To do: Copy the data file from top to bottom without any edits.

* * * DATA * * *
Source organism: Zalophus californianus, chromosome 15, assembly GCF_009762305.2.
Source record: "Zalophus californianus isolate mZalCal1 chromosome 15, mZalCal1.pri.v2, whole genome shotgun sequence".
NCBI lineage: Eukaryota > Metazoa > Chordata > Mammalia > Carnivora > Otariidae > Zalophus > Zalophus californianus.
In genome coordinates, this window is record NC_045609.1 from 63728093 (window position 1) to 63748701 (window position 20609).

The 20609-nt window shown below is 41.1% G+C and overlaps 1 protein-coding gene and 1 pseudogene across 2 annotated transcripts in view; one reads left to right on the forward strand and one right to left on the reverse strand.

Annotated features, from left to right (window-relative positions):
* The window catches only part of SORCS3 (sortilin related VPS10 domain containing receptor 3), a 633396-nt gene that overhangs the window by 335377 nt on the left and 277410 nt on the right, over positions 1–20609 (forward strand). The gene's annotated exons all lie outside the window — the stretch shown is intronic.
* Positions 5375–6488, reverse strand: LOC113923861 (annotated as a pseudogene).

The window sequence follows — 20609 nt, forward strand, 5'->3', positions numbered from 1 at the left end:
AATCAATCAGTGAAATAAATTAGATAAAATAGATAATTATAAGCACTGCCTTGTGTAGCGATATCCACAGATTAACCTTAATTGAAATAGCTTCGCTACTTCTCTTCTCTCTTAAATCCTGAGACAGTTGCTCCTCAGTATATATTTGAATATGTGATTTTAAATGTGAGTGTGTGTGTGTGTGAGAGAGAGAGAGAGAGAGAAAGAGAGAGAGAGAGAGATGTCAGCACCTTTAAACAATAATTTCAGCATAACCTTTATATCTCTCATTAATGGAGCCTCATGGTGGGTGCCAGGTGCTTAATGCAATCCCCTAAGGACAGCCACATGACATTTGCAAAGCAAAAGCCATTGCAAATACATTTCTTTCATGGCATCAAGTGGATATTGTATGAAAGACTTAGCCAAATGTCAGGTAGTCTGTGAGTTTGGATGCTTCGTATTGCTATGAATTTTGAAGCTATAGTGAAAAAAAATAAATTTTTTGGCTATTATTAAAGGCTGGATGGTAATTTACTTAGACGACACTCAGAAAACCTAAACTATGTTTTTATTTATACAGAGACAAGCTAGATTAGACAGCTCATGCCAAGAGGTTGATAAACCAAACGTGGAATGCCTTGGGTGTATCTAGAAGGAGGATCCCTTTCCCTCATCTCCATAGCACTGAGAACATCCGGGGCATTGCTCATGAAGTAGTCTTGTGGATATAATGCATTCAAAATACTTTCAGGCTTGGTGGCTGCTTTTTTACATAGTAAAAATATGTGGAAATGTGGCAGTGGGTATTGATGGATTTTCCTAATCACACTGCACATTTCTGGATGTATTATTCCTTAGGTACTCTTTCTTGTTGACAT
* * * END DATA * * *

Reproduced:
Source organism: Zalophus californianus, chromosome 15, assembly GCF_009762305.2.
Source record: "Zalophus californianus isolate mZalCal1 chromosome 15, mZalCal1.pri.v2, whole genome shotgun sequence".
NCBI lineage: Eukaryota > Metazoa > Chordata > Mammalia > Carnivora > Otariidae > Zalophus > Zalophus californianus.
In genome coordinates, this window is record NC_045609.1 from 63728093 (window position 1) to 63748701 (window position 20609).

The 20609-nt window shown below is 41.1% G+C and overlaps 1 protein-coding gene and 1 pseudogene across 2 annotated transcripts in view; one reads left to right on the forward strand and one right to left on the reverse strand.

Annotated features, from left to right (window-relative positions):
* The window catches only part of SORCS3 (sortilin related VPS10 domain containing receptor 3), a 633396-nt gene that overhangs the window by 335377 nt on the left and 277410 nt on the right, over positions 1–20609 (forward strand). The gene's annotated exons all lie outside the window — the stretch shown is intronic.
* Positions 5375–6488, reverse strand: LOC113923861 (annotated as a pseudogene).

The window sequence follows — 20609 nt, forward strand, 5'->3', positions numbered from 1 at the left end:
AATCAATCAGTGAAATAAATTAGATAAAATAGATAATTATAAGCACTGCCTTGTGTAGCGATATCCACAGATTAACCTTAATTGAAATAGCTTCGCTACTTCTCTTCTCTCTTAAATCCTGAGACAGTTGCTCCTCAGTATATATTTGAATATGTGATTTTAAATGTGAGTGTGTGTGTGTGTGAGAGAGAGAGAGAGAGAGAAAGAGAGAGAGAGAGAGATGTCAGCACCTTTAAACAATAATTTCAGCATAACCTTTATATCTCTCATTAATGGAGCCTCATGGTGGGTGCCAGGTGCTTAATGCAATCCCCTAAGGACAGCCACATGACATTTGCAAAGCAAAAGCCATTGCAAATACATTTCTTTCATGGCATCAAGTGGATATTGTATGAAAGACTTAGCCAAATGTCAGGTAGTCTGTGAGTTTGGATGCTTCGTATTGCTATGAATTTTGAAGCTATAGTGAAAAAAAATAAATTTTTTGGCTATTATTAAAGGCTGGATGGTAATTTACTTAGACGACACTCAGAAAACCTAAACTATGTTTTTATTTATACAGAGACAAGCTAGATTAGACAGCTCATGCCAAGAGGTTGATAAACCAAACGTGGAATGCCTTGGGTGTATCTAGAAGGAGGATCCCTTTCCCTCATCTCCATAGCACTGAGAACATCCGGGGCATTGCTCATGAAGTAGTCTTGTGGATATAATGCATTCAAAATACTTTCAGGCTTGGTGGCTGCTTTTTTACATAGTAAAAATATGTGGAAATGTGGCAGTGGGTATTGATGGATTTTCCTAATCACACTGCACATTTCTGGATGTATTATTCCTTAGGTACTCTTTCTTGTTGACAT